Emer Feely, wife of Tony Holohan, dies after long illness

Public health medicine specialist had been battling form of blood cancer since 2012

The death has occurred of Emer Feely, the wife of the State's chief medical officer Tony Holohan, after a long illness.

Dr Feely, a specialist in public health medicine and a medical graduate of UCD, had been battling a terminal form of blood cancer, multiple myeloma, since 2012.

Dr Holohan took time out from his work duties last summer to helping with the care of his wife after she entered palliative care in early July.

He said at the time that he wanted to give his “energy, attention and all of my time” to his wife and to their two teenage children, Clodagh and Ronan. He returned to the role in October.


Dr Feely’s death notice said that she died peacefully on Friday at Our Lady’s Hospice in Harold’s Cross, Dublin in the company of her husband and children. “Emer will be forever remembered by the Holohan and Feely families and her wide circle of dear friends,” the notice states.

Dr Holohan has been the public face of the State’s response to the Covid-19 pandemic in his role as chairman of the National Public Health Emergency Team.

The State's deputy chief medical officer Ronan Glynn has been deputising for Dr Holohan at Nphet's media briefings this week as he attended to the care of his wife.

Dr Glynn took over as acting chief medical officer in Dr Holohan’s absence last year.


Taoiseach Micheál Martin said that his thoughts and prayers were with Dr Holohan and children following the sad passing of his wife.

“Dr Emer Holohan made a significant contribution to the health service, including her work on the health strategy when I was minister for health,” he said.

“Tony and his entire family have given so much to this country since the start of the pandemic. At this time, I would ask for as much space and privacy to be given to them as possible.”

Minister for Health Stephen Donnelly extended his condolences to Dr Holohan and his children on their bereavement.

"The thoughts and prayers of Tony's colleagues in the Department of Health are with Emer's family, including her parents, siblings and her friends, as indeed are those of many people across the country," he said.

Expressing his sympathies in a message posted on Twitter, Minister of State for European Affairs Thomas Byrne said: “Tony has been an extraordinary leader in the pandemic while all the time caring for his dying wife. May Emer now rest in peace.”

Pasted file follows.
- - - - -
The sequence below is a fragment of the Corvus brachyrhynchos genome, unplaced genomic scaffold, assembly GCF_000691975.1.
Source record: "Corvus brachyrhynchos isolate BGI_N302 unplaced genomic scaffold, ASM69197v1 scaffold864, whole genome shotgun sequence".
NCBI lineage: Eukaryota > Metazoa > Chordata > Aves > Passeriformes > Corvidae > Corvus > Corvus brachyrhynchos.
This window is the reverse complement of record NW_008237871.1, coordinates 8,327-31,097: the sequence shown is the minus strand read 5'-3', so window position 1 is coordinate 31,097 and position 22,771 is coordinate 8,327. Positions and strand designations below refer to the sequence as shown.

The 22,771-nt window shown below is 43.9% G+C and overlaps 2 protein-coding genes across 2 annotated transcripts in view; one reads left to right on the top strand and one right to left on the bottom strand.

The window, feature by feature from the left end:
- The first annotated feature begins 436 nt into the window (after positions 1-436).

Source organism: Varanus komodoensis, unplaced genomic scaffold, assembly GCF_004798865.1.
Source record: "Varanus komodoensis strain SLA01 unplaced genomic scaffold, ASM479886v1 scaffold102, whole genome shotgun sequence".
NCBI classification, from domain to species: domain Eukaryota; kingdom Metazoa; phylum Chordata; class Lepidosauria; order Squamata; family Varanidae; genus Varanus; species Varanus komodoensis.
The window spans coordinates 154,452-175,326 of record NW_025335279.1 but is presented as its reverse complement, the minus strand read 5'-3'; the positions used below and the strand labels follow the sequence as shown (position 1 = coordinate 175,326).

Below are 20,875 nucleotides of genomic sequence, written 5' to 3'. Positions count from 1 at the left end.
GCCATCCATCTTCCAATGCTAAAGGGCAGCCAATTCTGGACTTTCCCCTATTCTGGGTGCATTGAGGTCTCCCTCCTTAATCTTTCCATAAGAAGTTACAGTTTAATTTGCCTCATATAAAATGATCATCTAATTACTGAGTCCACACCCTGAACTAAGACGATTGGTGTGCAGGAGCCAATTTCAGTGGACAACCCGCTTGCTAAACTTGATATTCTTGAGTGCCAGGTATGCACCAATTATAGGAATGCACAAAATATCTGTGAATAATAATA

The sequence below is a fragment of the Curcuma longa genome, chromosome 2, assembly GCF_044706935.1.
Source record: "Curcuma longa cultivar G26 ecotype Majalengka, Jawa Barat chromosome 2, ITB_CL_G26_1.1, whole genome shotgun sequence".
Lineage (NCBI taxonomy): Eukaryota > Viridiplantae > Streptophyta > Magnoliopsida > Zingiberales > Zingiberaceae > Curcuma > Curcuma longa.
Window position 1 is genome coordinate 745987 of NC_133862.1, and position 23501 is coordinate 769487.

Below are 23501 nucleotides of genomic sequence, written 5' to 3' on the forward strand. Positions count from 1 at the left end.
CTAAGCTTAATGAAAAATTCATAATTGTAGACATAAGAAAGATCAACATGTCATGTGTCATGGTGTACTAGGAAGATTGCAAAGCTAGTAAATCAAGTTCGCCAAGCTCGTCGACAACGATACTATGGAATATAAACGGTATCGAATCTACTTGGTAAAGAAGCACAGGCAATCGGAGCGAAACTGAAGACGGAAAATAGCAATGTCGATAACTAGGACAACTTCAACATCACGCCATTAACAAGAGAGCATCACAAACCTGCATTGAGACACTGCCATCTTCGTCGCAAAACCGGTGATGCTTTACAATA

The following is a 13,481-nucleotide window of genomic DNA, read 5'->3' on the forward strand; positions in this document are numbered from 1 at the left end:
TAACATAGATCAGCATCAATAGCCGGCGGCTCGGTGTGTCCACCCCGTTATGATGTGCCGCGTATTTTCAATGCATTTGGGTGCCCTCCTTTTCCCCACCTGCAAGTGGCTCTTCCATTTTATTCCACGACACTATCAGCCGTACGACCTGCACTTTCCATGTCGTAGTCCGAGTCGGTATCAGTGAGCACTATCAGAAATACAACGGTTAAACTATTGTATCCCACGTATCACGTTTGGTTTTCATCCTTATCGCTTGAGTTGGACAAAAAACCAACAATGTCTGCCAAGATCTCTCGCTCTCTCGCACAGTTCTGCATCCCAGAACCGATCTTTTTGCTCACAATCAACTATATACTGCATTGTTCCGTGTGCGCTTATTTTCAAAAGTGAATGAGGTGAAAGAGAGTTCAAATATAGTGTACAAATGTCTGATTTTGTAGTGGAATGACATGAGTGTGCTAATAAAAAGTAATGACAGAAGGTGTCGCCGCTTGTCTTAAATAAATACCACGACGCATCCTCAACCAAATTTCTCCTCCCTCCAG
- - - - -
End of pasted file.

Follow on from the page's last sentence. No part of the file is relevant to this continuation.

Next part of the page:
Sinn Féin president Mary Lou McDonald tweeted: “Deepest condolences to Dr Tony Holohan on the death of his wife Emer. Our thoughts are with him and his children Clodagh and Ronan.”

Tributes from members of the public and thanks to Dr Holohan for his guidance during the pandemic flooded the online condolences book under the Rip.ie notice of his wife's death.

“You have been so important in maintaining calm and comfort for us all during the past year, despite the sad circumstances of your private life. We are so, so sorry for your loss and will be thinking of you and wishing you well in the days to come,” wrote the Monaghan family.

A messaged posted by a “Cork family” said: “You are the only person we placed our trust and hope in, to guide us through this pandemic. May you and your family find peace and courage in the weeks and months ahead.”

Someone from Kerry wrote: “In the midst of caring for your beautiful wife Emer, Dr Holohan, you also unselfishly cared for all of us. May yourself, Clodagh, Ronan, the extended Feely and Holohan families feel the love and sympathy of the entire country on the death of Emer.”

“You have given us so much at a time when your own life was in turmoil so now it’s our turn to be there for you all and a candle is lighting in our home for you all tonight,” wrote a family from Tipperary.

Another commenter said: “By your strength in leading our nation through its darkest days of Covid and your honesty and sincerity in returning to your job with such a challenge as your wife being sick, you have shown a level of commitment to Ireland that none should doubt.”

“The nation are behind you at this difficult time,” wrote a healthcare worker from University Hospital Limerick in Dr Holohan’s home county.

Dr Holohan has helped steer the public through the worst health crisis in a century, a pandemic that has cost the lives of more than 4,000 people, infected more than 210,00 people and locked down the State three times with public health restrictions to curb the spread of the virus.

His decision to step back from his critical role last summer to care for his wife and children led to outpouring of praise and sympathy for his public service during the global pandemic.

Tributes flooded in from Government ministers and political leaders for the man who has become a household name in the country for fronting the daily press briefings on live television.

He announced the decision to step back temporarily from his role last summer in a personal statement at the end of a Thursday evening Nphet briefing at the Department of Health in July .

“As a husband and father and as a public health doctor, I am conscious we have been through tough times in recent months and many families have been affected by the course of Covid-19 suffering pain and the loss of loved ones,” he said at the time.

“I would like to thank everyone for their support, understanding and respect for my family’s privacy and would wish that to continue.”

Simon Carswell

Simon Carswell

Simon Carswell is The Irish Times’s Public Affairs Editor and former Washington correspondent